The top-ranked Energy sector stocks are all rated Decent (quality scores 15-18). Due to the increased investment risk, I look for higher yields and dividend growth rates when investing in stocks with lower quality scores.
I own only one of these stocks, CVX, which happens to be ranked #1. In fact, my portfolio is underweight in the Energy sector, as I own only one other Energy sector stock, Valero Energy Corporation (VLO), ranked #11 of the Energy sector stocks.
CVX yields a generous 5.23%, but its 5-year DGR is relatively low at 3.8%. The company has a distinguished dividend history, with 34 consecutive years of higher dividend payouts! This streak of dividend increases makes CVX a Dividend Aristocrat and a Dividend Champion.
EPD and MMP are master limited partnerships (MLPs) that combine the tax benefits of a private partnership with the liquidity of a publicly traded company. The favorable tax treatment allows MLPs to pay higher distributions, and EPD (7.52%) and MMP (8.59%) are no exceptions. Both are Dividend Contenders with annual increase streaks of 24 and 19 years, respectively.
I no longer invest in MLPs directly.
While MLPs are tax-efficient for investors, their tax filing requirements are complex. MLPs must send unitholders an IRS Schedule K-1 form detailing income, deductions, credits, and other items. Unitholders (or the tax professional they hire) must process their K-1’s to determine tax obligations. In my experience, K-1’s often arrive late and are amended one or more times.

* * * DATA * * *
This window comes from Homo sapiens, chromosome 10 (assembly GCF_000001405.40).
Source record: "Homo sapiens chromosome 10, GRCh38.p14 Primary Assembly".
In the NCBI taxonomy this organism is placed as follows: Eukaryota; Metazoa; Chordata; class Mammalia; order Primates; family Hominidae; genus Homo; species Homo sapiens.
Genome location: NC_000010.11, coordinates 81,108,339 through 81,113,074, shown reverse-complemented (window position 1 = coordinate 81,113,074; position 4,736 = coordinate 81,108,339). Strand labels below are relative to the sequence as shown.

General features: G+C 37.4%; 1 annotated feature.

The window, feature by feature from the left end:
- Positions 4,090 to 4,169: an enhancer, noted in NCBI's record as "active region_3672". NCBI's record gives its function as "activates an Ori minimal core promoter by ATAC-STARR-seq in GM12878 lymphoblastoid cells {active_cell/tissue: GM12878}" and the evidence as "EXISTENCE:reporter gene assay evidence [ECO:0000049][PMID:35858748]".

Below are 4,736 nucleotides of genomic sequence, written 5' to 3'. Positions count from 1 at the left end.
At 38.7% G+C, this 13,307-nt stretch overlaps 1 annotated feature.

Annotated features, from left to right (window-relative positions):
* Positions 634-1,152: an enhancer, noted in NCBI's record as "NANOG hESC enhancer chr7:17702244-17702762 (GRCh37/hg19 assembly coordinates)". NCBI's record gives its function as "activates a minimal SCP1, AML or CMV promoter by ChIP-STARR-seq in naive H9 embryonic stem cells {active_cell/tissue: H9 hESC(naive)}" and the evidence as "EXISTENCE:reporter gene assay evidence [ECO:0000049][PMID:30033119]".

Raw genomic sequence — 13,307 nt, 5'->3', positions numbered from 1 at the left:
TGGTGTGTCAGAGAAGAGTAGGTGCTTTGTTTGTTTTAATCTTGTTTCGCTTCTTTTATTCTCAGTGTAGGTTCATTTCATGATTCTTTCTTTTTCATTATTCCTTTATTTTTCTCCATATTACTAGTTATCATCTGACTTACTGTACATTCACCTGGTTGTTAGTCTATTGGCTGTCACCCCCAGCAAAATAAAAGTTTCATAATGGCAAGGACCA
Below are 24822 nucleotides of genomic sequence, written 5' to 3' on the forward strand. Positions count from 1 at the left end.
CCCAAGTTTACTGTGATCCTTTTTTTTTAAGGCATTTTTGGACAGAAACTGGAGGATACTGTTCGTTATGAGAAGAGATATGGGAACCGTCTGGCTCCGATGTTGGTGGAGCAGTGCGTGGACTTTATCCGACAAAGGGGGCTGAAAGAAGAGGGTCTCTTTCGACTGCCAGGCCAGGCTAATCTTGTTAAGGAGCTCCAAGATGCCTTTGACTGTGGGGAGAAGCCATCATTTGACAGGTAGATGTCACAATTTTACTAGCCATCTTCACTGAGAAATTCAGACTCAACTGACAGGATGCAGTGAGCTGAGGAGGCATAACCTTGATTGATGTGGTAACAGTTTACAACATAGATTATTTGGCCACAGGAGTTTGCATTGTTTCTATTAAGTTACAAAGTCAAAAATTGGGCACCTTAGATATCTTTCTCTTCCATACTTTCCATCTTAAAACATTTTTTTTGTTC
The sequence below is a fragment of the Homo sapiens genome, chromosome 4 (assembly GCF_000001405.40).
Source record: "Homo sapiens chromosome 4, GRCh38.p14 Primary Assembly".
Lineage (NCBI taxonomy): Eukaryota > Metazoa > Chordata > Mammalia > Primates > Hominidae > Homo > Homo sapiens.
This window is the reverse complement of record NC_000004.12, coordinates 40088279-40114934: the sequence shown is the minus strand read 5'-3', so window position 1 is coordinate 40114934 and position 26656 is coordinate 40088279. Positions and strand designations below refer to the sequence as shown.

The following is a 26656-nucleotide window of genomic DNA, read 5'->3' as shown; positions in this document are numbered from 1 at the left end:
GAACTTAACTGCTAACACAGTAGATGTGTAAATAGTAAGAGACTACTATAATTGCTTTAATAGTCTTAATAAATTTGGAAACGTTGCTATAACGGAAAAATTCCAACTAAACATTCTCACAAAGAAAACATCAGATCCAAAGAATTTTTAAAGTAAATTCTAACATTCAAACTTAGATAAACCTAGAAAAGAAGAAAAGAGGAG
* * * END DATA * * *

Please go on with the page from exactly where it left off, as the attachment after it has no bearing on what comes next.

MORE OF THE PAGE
Another drawback of MLPs is their limited upside potential, historically. Perhaps this is to be expected from an investment that produces a reliable income stream year after year.
I previously owned XOM but closed my position in late December 2020 to harvest tax losses. The company’s poor performance was disappointing, as is its lack of leadership in addressing issues related to climate change.
While Wall Street analysts appear to be turning positive on XOM after a brutal year, some experts warn that things could get much worse. According to Clark Williams-Derry, an energy finance analyst at the Institute for Energy Economics and Financial Analysis:
Instead of reinvesting in XOM, I’ve decided to stick with CVX with its comparable yield and growth rate metrics.
Dividend Challenger ENB is worth considering, in my view, despite its Borderline Safe Dividend Safety Score of 57. The stock yields 6.91% and has an impressive 5-year DGR of 10.8%. Moreover, ENB is trading at a discount of 11% to my fair value estimate. While past performance is no predictor of future returns, ENB has easily outperformed the other Energy sector stocks over the past 20 years:
Unlike Exxon, Enbridge is active in developing its renewable energy business, which is a sizeable business that the company is growing aggressively. ENB could benefit from a growing ESG investment trend and could generate annualized shareholder returns of about 15% going forward.
Below is a yield channel chart of ENB, indicating the stock is trading well below historical yield patterns:
COP and IMO do not interest me at this time. In my view, their relatively low yields would not adequately compensate investors for buying stocks rated Decent.
This article presented the seven top-ranked dividend growth stocks in the Energy sector.
All seven stocks are discounted, and most of them offer generous yields. I’m looking to add about 50 shares to my CVX position, while ENB presents an intriguing opportunity to add a high-yielding stock to my DivGro portfolio. Doing so certainly would improve my Energy sector exposure a bit!
Next time, we’ll look at the best Financials sector stocks.
Thanks for reading!